Audio learning has been on a long journey since the UK’s Open University sent out cassette tapes in the post and Australia’s School of the Air was connecting with remote outposts over the radio. More than half a century later, learning with audio is bigger, better and more dynamic than ever.

When podcasts first came on the scene and into our MP3 players (remember those?) in the early 2000s, who knew that the global podcasting market would be expected to reach $41.8 billion by 2026? As founder and host of long-running Edtech Podcast Sophie Bailey pointed out in a recent post, audio is exploding right now. So what does that mean for learning and teaching?

What are we listening to?

In Australia, podcast listening increased to include 32% of the population in 2020 (up from 27% in 2019), but is still behind the global average of 41%. Podcasts regularly hitting the top of the charts tend to focus on news, lifestyle and entertainment, but there’s lots going on in learning, too.

All over the world, learners young and old are tuning into podcasts for high school exam support, professional development and to access expertise in disciplines from science and technology to arts and languages.

Here at UTS, Impact Studios has also been busy in recent years, combining academic research with audio storytelling to create podcasts on current issues such as Black Stories MatterThe New Social Contract and UTS 4 Climate. The UTS Student Hacks podcast, launched in 2020 to deliver peer-to-peer support to students online, has grown in popularity and has already run for four seasons.

What makes audio special?

We’re lucky to have some great precedents to learn from in the field of audio. In the early days of the Open University, for example, course teams who wanted access to BBC resources for multimedia were asked to identify what teaching functions television and radio would contribute to teaching:

After allocation and development of a course, samples of the programs were evaluated in terms of how well they met these functions, as well as how the students responded to the programming.

Teaching in a Digital Age Chapter 7: Pedagogical differences between media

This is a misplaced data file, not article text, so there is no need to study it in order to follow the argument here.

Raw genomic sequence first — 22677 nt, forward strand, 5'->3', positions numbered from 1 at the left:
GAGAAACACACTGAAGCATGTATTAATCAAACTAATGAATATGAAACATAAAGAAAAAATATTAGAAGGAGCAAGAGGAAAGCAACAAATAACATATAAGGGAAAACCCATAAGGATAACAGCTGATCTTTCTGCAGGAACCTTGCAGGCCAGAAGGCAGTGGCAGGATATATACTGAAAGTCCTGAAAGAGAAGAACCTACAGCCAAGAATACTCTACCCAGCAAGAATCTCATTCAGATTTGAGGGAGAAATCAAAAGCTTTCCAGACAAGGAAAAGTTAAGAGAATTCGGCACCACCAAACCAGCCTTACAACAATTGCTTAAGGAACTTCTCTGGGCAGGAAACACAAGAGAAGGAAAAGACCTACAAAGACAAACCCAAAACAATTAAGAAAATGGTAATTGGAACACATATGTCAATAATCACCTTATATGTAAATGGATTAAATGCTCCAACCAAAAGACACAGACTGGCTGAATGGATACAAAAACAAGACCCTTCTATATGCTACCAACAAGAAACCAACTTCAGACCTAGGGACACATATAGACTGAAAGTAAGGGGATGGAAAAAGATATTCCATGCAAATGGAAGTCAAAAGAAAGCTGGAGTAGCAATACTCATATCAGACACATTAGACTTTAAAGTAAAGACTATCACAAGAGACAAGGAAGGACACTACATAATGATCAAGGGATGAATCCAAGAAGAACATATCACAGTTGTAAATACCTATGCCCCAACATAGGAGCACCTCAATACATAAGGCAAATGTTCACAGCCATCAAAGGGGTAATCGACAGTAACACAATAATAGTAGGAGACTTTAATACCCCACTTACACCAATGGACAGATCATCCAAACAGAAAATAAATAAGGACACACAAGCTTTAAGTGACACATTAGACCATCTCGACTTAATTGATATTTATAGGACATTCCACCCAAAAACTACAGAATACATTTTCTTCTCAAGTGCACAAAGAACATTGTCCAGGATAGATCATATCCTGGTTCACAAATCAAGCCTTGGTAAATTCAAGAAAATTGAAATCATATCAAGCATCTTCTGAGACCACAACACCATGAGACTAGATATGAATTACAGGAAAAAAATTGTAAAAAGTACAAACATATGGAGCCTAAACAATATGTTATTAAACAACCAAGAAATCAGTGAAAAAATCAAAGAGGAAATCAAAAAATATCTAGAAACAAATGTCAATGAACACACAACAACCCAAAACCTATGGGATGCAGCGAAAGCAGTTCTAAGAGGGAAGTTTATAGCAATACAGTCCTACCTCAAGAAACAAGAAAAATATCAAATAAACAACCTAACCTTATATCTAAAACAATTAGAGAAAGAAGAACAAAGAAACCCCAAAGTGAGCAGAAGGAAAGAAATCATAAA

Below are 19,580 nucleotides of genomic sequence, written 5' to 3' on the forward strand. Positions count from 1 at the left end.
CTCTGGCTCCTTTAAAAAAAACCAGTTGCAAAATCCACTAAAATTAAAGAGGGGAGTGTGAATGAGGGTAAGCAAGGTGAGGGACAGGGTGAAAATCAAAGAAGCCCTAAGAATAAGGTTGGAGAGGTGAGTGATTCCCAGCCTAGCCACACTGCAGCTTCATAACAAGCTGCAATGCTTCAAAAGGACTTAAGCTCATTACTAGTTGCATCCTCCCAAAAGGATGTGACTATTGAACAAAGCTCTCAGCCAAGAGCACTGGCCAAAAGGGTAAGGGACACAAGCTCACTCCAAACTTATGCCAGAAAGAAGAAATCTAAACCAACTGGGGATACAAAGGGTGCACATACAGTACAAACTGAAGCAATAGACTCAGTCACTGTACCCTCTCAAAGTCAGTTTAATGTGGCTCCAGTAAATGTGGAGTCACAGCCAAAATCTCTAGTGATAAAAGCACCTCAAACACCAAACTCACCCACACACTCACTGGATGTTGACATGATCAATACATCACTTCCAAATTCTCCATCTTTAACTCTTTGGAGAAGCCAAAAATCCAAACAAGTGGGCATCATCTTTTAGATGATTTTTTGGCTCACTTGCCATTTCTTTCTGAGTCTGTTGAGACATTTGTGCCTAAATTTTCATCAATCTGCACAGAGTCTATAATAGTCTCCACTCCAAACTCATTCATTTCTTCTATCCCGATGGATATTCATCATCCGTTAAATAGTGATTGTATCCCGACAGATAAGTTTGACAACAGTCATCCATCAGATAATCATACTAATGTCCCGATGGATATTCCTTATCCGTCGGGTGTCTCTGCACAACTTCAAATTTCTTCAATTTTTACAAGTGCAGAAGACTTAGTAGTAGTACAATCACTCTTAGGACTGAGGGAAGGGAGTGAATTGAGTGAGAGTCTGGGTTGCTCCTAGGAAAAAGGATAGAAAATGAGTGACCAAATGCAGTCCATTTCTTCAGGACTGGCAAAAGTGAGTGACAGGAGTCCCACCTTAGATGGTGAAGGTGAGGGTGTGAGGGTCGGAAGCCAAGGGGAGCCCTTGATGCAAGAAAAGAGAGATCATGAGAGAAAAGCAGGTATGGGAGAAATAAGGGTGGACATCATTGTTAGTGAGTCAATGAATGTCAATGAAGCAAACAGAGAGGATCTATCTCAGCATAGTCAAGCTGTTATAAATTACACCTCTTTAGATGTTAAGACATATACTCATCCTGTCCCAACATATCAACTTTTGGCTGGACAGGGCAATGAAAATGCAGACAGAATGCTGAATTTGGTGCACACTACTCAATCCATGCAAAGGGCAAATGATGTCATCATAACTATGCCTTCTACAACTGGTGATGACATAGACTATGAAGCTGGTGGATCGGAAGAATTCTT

Over time, research from the OU team and other contributors has highlighted the benefits and disadvantages of audio for both teachers and learners. Some of the benefits include:

  • Audio clips are usually easier and quicker than creating video
  • Quicker downloads than video and can be used over relatively low bandwidths
  • Can help develop literacy skills or support students with low levels of literacy, when combined with text
  • Provides a ‘break’ from text-based learning that refreshes the learner and maintains interest
  • Increases students’ feelings of personal ‘closeness’ with the instructor compared with video or text, in distance learning (Nicola Durbridge, Open University)

Here at UTS, Inclusive Practices Support Officer Ashley Willcox highlights some clear benefits of podcasts for learners with accessibility challenges. She describes her own struggle to focus on reading longer texts, the clarity that audio guidance can provide and the benefits of replaying content as many times as she needs.

Like other media for learning, audio also comes with some downsides, especially if you’re using it for the first time. There is some additional workload to create audio resources combined with text, images and other media, for example, and some degree of technical proficiency is needed. Spoken language can also be less precise compared to text, and as Ashley notes in her article, teachers and learning designers need to consider accessibility issues for hearing-impaired learners, such as availability of transcripts.

Richer, deeper, more personal learning

Audio offers rich learning experiences, from expert interviews and discussion formats to lively primary audio sources (people, places, events), real-world insights and nuanced verbal summaries of complex concepts. Podcasts in particular can enhance learning with ‘show notes’ and links to related resources for further research and exploration, as well as opportunities to submit comments and questions.

Perhaps most importantly for a teacher, audio lets you literally add your voice to a topic, course or program, with a personal touch that can help students connect with learning more effectively in blended, online and remote learning modes. With podcasts becoming frequent companions on our commuting, exercise, chores and home learning environments, why wouldn’t we take a break from the screen and make the most of audio for learning, too?

Looking ahead: podcasts for professional development

Audio is clearly in a good place right now, with both Spotify and Apple podcasts launching paid podcast options which could change the landscape for quality learning content, too. As Sophie Bailey concludes in her own reflections on podcasting in education, there’s plenty of innovation happening, and lots still to come.

Coming up next in our series, Ann Wilson looks at the role of podcasts for teacher professional development, and the vast range of styles and topics available for us to explore. We’ll also be looking at practical ways that audio learning can enhance different aspects of the student experience, from how they can access and create learning content, how they interact with assessment feedback and different forms of student support and community. 

References: A.W. (Tony) Bates, Teaching in a Digital Age

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